Its growing list of fintech companies demonstrates innovation in the sector – as disruptive technologies create opportunities. These include branchless banking, crowd-sourced business lending, mobile and wearable payment devices, digital identity verification and biometrics, crypto-currencies, personal privacy/data protection, and mobile point-of-sale hardware. 

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Scotland shares the UK’s advantage of having the lowest company taxes of all the G20 nations, while government policy across regulation, tax and sector growth initiatives supports investment into key sectors. Financial resources are available for startups and scale-ups in Scotland. Public sources include The Scottish Investment Bank (SIB). It has backed high growth potential companies such as Money Dashboard and ZoneFox.

New financial support for private sector business investment

SDI supports initial investment in Scotland, providing funds to assist future growth for eligible companies. Sources of funding and support may include Regional Selective Assistance, training grants, account management, research and development, specialist innovation support and SMART grants.

The Scottish Government announced a £500m package of financial support for private sector business investment. It includes individual investment guarantees, and loans of up to £5m for SMEs. It will be open to new and early-stage, high-growth potential companies with clear export growth plans, particularly in technology-intensive sectors and businesses in emerging markets such as fintech. The City of Edinburgh Council provides a small business loan fund to assist startups and recently-established businesses.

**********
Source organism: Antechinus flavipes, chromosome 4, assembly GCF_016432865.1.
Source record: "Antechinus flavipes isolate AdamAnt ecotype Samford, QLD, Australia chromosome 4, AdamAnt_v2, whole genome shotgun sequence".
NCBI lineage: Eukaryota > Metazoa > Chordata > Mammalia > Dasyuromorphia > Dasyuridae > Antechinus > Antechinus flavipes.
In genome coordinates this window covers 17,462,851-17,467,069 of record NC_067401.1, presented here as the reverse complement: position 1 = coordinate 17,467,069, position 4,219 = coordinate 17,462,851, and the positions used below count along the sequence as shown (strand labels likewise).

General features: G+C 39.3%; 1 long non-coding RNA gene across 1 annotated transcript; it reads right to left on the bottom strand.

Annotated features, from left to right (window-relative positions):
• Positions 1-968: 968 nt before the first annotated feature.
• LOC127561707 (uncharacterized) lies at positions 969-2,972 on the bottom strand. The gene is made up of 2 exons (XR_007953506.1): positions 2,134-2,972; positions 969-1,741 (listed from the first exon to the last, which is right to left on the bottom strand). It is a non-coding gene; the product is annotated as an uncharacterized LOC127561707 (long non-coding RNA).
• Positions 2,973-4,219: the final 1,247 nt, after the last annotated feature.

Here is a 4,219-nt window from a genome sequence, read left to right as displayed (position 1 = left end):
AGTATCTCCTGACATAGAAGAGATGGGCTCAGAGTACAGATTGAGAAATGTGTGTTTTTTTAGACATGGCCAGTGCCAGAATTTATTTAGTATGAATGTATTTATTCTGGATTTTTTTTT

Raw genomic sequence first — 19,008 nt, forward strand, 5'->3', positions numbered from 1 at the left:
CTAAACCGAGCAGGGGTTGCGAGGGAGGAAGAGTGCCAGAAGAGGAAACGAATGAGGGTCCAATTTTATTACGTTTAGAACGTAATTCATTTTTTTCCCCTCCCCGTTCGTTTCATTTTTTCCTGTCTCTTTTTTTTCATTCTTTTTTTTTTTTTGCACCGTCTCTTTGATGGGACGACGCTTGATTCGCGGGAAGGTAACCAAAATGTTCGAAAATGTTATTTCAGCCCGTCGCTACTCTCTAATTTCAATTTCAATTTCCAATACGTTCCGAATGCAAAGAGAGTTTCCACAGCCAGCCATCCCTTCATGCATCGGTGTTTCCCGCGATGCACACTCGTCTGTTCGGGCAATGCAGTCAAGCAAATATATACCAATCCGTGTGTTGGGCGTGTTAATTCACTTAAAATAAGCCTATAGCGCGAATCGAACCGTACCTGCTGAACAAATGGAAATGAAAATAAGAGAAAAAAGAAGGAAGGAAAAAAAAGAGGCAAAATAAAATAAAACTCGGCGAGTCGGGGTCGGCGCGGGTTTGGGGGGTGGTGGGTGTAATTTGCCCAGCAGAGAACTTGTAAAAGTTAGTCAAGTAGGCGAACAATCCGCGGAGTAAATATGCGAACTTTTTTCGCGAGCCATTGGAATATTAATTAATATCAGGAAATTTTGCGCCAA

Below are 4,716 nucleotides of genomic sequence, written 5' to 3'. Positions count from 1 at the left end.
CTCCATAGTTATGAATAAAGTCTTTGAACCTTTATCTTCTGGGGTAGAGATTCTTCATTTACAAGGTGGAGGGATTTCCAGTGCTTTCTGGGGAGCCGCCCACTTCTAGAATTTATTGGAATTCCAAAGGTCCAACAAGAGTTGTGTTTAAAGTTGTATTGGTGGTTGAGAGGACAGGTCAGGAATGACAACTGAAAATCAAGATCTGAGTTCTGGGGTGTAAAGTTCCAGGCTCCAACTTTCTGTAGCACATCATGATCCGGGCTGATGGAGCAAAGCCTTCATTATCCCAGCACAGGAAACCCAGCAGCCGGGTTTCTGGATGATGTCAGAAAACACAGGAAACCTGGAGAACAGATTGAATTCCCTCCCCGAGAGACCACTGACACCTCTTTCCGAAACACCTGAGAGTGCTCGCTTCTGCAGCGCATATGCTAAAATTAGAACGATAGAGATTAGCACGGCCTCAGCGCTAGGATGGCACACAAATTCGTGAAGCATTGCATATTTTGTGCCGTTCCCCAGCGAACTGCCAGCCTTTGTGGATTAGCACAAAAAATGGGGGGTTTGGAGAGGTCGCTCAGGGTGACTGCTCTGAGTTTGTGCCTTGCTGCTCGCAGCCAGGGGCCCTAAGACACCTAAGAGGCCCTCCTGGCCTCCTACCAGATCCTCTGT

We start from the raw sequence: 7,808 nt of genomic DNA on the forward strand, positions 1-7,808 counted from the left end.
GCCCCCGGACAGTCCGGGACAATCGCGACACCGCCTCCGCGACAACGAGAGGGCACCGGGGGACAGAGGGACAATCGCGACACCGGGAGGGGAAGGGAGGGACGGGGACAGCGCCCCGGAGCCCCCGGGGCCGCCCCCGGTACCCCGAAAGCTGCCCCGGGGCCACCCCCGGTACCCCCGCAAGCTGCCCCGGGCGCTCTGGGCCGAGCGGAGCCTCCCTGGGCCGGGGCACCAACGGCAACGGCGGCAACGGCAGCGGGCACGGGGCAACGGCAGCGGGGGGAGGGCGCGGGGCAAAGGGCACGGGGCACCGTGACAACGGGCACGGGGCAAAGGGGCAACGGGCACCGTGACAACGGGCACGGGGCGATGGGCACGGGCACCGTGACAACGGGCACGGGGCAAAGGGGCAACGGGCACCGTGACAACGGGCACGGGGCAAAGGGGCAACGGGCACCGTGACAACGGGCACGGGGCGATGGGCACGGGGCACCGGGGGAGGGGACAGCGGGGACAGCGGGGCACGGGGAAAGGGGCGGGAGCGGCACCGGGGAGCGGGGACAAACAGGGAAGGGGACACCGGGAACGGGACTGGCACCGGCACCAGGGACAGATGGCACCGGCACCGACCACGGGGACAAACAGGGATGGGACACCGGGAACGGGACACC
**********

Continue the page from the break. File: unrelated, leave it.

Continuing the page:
Scotland’s capital city has an active fintech hub

This was highlighted in a 2015 Memorandum of Understanding, signed by Edinburgh, London and Innovate Finance to promote innovative fintech software companies. An industry-led, national fintech Strategy Group under the support of industry association Scottish Financial Enterprise has started mapping out a five-year strategy to keep Scotland at the leading edge of this fast-evolving industry.

Seasoned technology entrepreneurs, venture capital firms, and Archangel, the largest business angel syndicate in Scotland, are among a variety of private funding sources. With a substantial, mature and yet innovative financial services sector, Scotland also ticks the box for availability of business partners, suppliers, and end-users of technology.

Banks and financial institutions transformated their supply chain in the 1990s

This is the view of Grant Campbell, financial services and technology partner at Edinburgh-based law firm Brodies LLP. "One way of stripping out costs is buying from much smaller companies, providing their solutions pass muster from a regulatory point of view. You also get more agility from these people,” he says. 

The (UK) Competition and Markets Authority has called on banks to be more customer-centric, and this is what these smaller suppliers are allowing them to be. They can focus on customers’ needs without the burden of legacy IT systems. Banks are becoming the mature fintechs and partnering with start-ups, adds Graham Hatton at SDI. “The banks want to work with them and get them involved in their businesses. If you can get that right as an SME, there can be a massive prize. Banks may want to acquire you and that is driving a lot of investment into the sector."